The HCA Red List of Endangered Crafts

 

Damask weaving

 

The hand weaving of patterned damask fabric on jacquard looms.

 

Status Critically endangered
Craft category
Historic area of significance North East Ulster and Scotland
Area currently practised Lisburn, Northern Ireland;
Lecale, County Down, Northern Ireland;
Montrose, Scotland
Origin in the UK
Current no. of professionals (main income) 3
Current no. of professionals (sideline to main income)
2
Current no. of trainees 0
Current total no. serious amateur makers
Current total no. of leisure makers
Minimum no. of craftspeople required

 

History

The art of linen damask weaving in Britain dates to the seventeenth century. It was sought after by royalty and aristocracy for the breadth of elaborate patterns it afforded – armorial bearings, royal cyphers, historic commemorative events and heraldic designs.

In 1737 George II turned to Irish linen domestic weavers to provide napery for his household, foregoing European providers who to that point had dominated the market, from this time on the British crown only ordered from British manufactories

In France in 1801 Joseph-Marie Jacquard perfected a semi-automatic mechanism for silk damask weaving, replacing the highly labour intensive draw loom. It was soon adapted for linen damask weaving, reaching Britain by the 1820s.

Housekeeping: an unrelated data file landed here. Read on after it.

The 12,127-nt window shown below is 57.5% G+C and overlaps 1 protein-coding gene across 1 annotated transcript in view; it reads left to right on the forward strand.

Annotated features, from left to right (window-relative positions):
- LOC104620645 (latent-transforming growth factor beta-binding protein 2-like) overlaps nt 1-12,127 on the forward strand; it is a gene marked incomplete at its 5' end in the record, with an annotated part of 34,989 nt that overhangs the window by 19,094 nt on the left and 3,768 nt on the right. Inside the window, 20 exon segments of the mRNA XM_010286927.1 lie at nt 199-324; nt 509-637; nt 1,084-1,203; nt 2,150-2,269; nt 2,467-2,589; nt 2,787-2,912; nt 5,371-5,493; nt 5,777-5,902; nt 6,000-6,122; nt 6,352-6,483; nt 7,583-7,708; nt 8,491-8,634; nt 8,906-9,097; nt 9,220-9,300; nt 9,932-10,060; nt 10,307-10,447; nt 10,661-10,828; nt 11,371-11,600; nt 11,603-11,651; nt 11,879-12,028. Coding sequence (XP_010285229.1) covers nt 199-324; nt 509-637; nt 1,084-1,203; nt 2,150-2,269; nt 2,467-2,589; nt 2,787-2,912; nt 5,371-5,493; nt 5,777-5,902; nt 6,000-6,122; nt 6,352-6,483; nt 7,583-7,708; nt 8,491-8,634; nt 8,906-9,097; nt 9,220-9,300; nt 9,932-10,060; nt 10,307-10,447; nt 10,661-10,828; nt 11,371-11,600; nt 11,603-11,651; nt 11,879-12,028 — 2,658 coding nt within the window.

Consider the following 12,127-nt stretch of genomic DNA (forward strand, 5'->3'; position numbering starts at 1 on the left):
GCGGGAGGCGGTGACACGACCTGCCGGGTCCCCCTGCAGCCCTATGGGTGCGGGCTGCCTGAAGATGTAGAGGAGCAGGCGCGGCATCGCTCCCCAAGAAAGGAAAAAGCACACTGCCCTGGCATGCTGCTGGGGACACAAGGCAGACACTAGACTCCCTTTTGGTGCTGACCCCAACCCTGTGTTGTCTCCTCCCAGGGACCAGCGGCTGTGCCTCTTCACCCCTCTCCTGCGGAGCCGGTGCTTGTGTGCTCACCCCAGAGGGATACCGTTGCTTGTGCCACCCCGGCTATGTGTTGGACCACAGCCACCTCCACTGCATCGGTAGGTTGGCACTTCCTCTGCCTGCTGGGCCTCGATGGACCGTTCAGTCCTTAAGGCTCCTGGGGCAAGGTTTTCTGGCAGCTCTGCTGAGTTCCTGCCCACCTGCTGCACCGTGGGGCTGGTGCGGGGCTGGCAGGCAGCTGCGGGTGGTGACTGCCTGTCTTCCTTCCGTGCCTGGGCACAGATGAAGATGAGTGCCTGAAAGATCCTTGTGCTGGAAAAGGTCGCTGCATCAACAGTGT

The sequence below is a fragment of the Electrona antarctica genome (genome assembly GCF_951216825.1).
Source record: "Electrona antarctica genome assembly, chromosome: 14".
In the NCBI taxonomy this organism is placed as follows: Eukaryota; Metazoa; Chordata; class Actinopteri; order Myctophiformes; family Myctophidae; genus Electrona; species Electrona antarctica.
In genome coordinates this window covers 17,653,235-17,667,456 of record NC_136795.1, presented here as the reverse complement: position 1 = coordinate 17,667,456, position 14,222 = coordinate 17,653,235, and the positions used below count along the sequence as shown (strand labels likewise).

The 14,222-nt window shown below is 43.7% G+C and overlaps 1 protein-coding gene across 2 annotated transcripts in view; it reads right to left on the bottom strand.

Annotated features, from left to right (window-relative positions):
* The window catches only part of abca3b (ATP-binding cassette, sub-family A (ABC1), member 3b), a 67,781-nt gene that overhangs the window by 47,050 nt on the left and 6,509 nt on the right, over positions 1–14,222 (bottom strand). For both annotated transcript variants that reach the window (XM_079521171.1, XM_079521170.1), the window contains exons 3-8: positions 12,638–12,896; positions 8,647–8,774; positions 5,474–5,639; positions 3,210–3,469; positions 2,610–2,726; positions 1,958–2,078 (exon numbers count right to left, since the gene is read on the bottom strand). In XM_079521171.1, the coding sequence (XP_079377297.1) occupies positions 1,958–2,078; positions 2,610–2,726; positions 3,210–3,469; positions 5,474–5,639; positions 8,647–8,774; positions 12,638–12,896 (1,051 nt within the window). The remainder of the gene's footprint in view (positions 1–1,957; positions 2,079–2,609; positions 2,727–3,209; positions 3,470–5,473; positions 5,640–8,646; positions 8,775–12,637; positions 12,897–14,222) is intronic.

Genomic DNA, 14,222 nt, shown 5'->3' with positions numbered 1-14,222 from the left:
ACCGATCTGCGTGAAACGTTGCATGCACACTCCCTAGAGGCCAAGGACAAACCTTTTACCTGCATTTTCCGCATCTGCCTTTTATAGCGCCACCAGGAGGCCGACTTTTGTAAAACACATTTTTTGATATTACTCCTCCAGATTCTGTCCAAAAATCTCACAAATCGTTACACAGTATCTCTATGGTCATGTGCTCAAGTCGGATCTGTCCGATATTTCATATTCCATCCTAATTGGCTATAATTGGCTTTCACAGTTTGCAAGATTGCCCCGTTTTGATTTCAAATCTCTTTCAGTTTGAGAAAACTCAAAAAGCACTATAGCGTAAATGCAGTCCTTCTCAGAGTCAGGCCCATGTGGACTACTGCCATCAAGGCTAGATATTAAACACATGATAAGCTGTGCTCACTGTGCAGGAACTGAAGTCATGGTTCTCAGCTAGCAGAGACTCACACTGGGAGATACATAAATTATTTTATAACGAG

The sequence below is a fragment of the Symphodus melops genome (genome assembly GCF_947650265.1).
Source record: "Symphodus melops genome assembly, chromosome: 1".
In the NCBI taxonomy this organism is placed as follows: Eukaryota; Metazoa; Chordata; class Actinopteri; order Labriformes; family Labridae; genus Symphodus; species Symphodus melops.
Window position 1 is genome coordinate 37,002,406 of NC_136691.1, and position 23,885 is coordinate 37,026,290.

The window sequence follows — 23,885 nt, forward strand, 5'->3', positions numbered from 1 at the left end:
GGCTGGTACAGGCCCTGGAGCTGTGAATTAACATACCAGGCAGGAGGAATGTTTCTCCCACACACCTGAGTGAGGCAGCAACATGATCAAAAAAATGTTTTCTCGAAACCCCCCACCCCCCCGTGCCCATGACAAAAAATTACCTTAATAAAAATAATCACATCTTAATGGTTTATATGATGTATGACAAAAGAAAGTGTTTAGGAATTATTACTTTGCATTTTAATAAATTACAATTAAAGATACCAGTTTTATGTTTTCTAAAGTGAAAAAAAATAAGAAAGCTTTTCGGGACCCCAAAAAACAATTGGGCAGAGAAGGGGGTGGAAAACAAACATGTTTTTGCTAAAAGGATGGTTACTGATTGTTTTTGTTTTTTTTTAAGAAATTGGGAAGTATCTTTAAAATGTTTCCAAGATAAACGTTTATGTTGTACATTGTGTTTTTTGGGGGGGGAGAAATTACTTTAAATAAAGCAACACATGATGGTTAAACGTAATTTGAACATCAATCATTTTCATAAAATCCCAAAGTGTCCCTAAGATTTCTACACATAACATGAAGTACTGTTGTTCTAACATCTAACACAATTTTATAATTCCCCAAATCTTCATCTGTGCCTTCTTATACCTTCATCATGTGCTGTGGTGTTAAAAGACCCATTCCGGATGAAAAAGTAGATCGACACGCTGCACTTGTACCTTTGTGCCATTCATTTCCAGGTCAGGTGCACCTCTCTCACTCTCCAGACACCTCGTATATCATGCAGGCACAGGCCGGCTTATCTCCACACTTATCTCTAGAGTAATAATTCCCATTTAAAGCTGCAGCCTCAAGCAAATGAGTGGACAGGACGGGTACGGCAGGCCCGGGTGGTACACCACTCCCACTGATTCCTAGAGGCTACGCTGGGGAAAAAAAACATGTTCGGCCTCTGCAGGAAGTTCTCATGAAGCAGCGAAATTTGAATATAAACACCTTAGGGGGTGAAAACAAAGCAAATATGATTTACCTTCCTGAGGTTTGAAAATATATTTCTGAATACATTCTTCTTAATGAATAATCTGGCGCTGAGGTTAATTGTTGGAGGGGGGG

In the 1850s with the introduction of power loom weaving, linen damask weaving became fully automated, theoretically ending Jacquard linen damask weaving at a stroke. However, the power loom struggled to match its fineness and quality.

Hand woven linen damask continued to be prized, and survived well into the twentieth century. In Ireland it continued as a commercial craft until the end of the 1960s, from which point it has been kept alive within museum settings. In Scotland, Ian Dale continues the craft on a commercial basis.

 

Techniques

 

 

Local forms

  • 5 leaf: single damask
  • 8 leaf: double damask

 

Sub-crafts

  • Jacquard card cutting (3 practitioners known – one at 84 years old)

Allied crafts:

  • Silk damask
  • Poplin damask (silk warp with wool weft)

 

Issues affecting the viability of the craft

  • The looms and apparatus are now so rare, they are usually museum artefacts.
  • No apprenticeship programmes current or pending.
  • Rarity of card cutting machines and operatives.

 

Support organisations

  • Irish Linen Centre / Lisburn Museum, Northern Ireland

 

Craftspeople currently known

  • Deborah White and Alyson McNamee, Irish Linen Centre
  • House of Dun, Montrose, Scotland

 

Other information

Irish Linen Centre / Lisburn Museum employ two master weavers. However, there are no training schemes. Deborah White worked alongside one of the last traditional damask handloom weavers in Ireland and says it takes 5-7 years apprenticeship to master the trade.

 

References

  • Gill, C, (1921) The Rise of the Irish Linen Industry (Oxford)
  • Collins, B, and Ollerenshaw, P, (eds.) Industry, Trade and People in Irleand, 1650-1950
  • Crawford, W H, The Impact of the Domestic Linen Industry in Ulster